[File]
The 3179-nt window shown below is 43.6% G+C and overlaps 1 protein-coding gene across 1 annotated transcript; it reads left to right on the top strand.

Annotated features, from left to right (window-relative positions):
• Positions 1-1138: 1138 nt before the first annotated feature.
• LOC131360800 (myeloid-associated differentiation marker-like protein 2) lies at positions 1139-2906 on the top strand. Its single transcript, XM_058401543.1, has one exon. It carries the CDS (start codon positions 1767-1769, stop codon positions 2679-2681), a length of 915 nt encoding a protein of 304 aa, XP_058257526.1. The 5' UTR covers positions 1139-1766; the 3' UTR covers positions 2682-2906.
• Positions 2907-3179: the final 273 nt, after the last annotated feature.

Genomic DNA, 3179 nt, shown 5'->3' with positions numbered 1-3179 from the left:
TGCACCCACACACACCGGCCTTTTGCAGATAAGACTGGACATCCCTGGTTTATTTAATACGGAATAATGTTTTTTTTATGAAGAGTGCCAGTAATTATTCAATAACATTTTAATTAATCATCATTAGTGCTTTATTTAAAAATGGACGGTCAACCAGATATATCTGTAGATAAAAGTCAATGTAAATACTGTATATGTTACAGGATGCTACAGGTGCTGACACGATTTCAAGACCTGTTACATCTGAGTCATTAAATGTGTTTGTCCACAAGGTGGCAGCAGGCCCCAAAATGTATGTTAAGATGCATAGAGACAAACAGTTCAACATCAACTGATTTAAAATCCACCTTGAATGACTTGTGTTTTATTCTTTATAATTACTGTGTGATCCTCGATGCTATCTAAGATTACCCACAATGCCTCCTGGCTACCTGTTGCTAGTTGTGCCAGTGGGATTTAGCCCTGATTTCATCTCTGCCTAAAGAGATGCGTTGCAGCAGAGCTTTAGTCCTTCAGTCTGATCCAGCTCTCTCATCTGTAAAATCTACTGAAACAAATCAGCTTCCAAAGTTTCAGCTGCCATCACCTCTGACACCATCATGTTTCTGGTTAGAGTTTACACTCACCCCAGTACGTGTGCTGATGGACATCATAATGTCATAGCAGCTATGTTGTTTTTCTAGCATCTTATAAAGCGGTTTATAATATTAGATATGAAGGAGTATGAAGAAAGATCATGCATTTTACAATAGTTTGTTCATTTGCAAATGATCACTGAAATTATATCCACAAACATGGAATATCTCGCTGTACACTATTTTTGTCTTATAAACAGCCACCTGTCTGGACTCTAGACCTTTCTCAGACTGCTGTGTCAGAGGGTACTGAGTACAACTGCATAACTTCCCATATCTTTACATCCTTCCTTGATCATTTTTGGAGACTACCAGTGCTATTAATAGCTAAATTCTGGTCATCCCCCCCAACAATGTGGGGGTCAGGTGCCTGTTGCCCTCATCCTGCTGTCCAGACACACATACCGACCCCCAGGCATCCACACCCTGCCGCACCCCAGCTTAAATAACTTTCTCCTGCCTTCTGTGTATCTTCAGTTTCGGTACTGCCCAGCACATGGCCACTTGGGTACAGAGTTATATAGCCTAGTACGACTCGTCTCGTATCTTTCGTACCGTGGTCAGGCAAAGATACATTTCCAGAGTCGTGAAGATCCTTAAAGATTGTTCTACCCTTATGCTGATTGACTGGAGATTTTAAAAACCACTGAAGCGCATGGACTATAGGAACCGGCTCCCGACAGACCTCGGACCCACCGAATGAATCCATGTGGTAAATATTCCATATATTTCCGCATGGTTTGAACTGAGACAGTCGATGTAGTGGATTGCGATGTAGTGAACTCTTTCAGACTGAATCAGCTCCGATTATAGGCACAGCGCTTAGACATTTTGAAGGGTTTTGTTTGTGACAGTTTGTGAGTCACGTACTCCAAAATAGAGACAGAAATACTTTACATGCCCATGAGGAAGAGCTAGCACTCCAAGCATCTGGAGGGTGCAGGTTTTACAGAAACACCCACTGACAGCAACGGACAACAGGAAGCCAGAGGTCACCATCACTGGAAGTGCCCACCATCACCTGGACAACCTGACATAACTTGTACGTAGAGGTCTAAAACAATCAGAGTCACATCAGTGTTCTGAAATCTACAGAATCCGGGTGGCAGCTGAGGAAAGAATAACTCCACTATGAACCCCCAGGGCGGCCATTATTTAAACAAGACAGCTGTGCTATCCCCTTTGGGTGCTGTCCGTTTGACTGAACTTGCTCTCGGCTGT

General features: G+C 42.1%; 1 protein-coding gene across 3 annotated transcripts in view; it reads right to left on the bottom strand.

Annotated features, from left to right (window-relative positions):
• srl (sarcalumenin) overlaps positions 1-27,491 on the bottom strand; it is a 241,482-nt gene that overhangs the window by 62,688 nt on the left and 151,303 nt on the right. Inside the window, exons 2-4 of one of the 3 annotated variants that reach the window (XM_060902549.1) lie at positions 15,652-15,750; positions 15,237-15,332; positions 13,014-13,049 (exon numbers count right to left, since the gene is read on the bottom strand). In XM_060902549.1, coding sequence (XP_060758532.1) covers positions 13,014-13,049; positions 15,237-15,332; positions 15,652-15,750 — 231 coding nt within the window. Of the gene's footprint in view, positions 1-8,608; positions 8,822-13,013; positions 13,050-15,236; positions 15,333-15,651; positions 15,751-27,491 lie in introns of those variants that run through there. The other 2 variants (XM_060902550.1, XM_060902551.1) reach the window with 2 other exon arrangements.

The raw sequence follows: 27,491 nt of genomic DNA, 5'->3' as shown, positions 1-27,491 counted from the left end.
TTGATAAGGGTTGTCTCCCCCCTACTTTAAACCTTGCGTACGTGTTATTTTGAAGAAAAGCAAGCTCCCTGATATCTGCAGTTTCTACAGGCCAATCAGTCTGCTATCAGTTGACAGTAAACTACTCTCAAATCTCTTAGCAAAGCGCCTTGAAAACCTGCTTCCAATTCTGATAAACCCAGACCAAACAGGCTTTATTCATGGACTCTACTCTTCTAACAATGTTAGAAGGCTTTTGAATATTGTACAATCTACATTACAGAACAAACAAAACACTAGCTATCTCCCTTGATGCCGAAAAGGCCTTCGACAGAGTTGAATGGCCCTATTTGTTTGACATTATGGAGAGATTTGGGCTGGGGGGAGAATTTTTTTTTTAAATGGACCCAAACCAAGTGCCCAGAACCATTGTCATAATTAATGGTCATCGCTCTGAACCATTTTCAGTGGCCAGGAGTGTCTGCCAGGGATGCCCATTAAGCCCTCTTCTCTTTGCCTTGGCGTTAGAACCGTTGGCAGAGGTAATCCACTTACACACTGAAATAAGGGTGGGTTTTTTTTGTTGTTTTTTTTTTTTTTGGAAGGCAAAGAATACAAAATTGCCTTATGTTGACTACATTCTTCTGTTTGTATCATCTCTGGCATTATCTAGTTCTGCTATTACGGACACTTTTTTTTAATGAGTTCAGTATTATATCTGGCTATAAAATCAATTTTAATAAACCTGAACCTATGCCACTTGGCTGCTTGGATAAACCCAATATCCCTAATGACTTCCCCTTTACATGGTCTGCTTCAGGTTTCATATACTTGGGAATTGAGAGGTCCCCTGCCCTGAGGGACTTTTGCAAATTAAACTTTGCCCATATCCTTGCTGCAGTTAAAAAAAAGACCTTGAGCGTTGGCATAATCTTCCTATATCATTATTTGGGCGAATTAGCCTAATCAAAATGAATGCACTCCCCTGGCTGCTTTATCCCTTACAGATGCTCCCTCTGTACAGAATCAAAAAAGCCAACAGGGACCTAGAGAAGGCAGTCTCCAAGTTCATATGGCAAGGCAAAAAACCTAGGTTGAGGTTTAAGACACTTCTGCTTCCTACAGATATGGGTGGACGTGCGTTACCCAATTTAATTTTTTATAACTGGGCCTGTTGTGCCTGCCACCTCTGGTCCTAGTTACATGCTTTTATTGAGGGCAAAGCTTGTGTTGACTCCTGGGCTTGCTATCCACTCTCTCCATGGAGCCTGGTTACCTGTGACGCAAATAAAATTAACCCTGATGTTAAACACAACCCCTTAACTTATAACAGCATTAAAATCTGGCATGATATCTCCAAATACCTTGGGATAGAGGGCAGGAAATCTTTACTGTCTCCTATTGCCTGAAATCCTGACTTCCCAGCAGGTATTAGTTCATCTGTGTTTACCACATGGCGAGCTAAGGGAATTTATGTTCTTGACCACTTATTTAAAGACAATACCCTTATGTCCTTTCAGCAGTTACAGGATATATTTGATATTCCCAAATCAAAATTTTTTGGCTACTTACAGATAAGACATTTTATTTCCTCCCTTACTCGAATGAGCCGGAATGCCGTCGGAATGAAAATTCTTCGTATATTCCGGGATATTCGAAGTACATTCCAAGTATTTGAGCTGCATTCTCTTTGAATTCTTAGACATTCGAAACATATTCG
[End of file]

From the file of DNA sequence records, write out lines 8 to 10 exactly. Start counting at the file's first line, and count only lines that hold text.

General features: G+C 42.1%; 1 protein-coding gene across 3 annotated transcripts in view; it reads right to left on the bottom strand.

Annotated features, from left to right (window-relative positions):
• srl (sarcalumenin) overlaps positions 1-27,491 on the bottom strand; it is a 241,482-nt gene that overhangs the window by 62,688 nt on the left and 151,303 nt on the right. Inside the window, exons 2-4 of one of the 3 annotated variants that reach the window (XM_060902549.1) lie at positions 15,652-15,750; positions 15,237-15,332; positions 13,014-13,049 (exon numbers count right to left, since the gene is read on the bottom strand). In XM_060902549.1, coding sequence (XP_060758532.1) covers positions 13,014-13,049; positions 15,237-15,332; positions 15,652-15,750 — 231 coding nt within the window. Of the gene's footprint in view, positions 1-8,608; positions 8,822-13,013; positions 13,050-15,236; positions 15,333-15,651; positions 15,751-27,491 lie in introns of those variants that run through there. The other 2 variants (XM_060902550.1, XM_060902551.1) reach the window with 2 other exon arrangements.